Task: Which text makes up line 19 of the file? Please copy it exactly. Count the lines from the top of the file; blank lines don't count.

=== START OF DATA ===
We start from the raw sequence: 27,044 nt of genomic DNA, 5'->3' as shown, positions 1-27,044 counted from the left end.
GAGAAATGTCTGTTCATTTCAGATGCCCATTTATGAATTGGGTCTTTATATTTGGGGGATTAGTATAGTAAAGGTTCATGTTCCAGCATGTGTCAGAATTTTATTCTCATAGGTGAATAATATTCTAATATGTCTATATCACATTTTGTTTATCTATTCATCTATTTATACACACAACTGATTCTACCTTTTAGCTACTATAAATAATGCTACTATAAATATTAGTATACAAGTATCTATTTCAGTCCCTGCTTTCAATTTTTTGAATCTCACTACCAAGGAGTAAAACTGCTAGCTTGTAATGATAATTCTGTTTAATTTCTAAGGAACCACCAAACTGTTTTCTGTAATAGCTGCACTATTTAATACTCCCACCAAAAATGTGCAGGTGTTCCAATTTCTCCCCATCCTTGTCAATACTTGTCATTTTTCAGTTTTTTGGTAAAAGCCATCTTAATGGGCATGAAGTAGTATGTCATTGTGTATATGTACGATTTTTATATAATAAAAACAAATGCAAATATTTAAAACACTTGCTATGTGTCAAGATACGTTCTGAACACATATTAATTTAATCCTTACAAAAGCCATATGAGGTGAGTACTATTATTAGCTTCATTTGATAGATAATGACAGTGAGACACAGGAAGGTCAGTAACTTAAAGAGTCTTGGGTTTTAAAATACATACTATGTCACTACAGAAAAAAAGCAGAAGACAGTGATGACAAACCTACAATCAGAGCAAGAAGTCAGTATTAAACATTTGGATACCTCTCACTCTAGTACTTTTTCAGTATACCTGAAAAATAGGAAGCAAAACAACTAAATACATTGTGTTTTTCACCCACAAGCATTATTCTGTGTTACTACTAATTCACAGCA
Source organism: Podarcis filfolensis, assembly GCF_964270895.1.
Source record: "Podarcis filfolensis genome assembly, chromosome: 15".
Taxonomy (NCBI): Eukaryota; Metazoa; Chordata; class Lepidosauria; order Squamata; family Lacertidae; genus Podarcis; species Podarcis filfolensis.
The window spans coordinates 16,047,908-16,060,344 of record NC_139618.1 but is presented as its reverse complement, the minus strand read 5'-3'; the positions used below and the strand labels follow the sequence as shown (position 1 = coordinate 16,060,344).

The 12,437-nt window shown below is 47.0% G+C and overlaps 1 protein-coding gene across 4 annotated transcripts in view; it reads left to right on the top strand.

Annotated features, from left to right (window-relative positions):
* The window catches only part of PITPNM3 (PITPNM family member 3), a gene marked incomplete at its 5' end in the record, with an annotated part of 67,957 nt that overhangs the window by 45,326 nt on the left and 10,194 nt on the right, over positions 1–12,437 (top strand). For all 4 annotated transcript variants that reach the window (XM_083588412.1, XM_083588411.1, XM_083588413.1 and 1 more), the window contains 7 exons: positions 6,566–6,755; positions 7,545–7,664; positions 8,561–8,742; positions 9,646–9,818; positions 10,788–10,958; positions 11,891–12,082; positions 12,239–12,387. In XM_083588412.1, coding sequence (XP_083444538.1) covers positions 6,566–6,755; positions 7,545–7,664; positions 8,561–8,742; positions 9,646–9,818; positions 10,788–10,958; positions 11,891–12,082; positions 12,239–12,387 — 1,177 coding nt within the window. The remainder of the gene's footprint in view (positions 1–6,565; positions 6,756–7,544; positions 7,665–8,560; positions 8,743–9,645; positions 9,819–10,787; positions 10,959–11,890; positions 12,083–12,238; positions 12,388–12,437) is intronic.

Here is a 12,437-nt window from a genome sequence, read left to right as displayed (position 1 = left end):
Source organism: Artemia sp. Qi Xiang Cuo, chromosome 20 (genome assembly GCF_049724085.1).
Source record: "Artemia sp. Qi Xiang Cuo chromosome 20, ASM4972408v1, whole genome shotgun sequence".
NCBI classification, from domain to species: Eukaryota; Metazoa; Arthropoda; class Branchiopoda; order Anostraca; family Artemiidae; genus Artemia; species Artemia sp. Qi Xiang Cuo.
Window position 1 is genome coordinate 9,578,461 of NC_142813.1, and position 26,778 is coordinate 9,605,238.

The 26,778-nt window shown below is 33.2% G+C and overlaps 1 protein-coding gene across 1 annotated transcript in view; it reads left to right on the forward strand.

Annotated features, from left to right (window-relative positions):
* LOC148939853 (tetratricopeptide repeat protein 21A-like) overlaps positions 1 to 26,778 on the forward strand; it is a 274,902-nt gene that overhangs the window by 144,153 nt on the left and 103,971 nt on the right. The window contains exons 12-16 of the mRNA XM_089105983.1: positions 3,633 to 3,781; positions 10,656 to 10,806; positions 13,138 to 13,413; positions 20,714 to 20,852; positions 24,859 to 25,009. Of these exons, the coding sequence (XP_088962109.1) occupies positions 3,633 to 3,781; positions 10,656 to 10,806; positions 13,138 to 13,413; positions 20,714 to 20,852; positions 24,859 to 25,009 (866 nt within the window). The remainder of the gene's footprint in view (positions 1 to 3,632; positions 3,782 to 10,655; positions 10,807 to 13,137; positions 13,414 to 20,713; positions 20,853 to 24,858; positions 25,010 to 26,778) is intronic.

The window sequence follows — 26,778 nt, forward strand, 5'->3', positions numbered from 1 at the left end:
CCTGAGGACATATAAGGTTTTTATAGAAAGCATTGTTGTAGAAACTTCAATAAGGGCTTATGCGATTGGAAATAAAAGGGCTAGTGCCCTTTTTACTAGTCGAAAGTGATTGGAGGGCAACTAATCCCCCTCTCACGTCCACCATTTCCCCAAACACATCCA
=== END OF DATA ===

CCTGAGGACATATAAGGTTTTTATAGAAAGCATTGTTGTAGAAACTTCAATAAGGGCTTATGCGATTGGAAATAAAAGGGCTAGTGCCCTTTTTACTAGTCGAAAGTGATTGGAGGGCAACTAATCCCCCTCTCACGTCCACCATTTCCCCAAACACATCCA